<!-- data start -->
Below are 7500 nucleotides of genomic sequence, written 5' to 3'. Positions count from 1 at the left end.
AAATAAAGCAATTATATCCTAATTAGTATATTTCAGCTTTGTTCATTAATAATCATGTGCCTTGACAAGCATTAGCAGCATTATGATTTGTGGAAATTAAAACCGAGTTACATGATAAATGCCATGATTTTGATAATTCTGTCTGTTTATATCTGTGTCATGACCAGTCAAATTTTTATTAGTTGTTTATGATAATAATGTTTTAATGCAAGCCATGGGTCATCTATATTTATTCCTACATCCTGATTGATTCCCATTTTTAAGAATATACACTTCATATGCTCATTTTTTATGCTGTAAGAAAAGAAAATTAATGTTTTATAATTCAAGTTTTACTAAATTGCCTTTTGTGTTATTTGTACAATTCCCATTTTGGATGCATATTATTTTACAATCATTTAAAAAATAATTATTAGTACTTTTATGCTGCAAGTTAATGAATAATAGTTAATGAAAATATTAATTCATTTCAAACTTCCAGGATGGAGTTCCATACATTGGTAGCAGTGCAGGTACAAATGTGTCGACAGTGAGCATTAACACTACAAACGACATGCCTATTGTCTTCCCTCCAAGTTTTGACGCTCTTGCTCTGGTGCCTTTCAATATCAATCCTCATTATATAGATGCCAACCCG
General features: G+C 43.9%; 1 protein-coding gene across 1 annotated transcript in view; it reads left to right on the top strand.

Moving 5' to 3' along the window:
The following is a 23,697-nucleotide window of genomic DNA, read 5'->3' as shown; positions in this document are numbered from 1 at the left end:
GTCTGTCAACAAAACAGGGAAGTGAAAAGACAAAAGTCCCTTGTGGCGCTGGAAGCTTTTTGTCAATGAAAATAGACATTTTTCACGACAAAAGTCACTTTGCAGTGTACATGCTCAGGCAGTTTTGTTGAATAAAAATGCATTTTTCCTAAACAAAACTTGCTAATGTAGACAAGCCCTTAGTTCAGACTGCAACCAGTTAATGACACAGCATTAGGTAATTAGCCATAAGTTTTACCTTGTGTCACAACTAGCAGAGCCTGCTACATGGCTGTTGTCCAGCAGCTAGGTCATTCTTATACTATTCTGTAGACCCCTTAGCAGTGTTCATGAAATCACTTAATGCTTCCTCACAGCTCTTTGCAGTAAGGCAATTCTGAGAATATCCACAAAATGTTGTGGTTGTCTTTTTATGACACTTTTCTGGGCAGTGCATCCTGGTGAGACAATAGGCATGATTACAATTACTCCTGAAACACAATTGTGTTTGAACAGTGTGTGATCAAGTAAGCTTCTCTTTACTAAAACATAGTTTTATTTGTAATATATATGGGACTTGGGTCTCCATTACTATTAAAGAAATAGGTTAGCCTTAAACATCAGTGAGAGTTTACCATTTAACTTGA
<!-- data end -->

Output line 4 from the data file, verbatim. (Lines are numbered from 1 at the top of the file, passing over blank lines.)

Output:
Moving 5' to 3' along the window: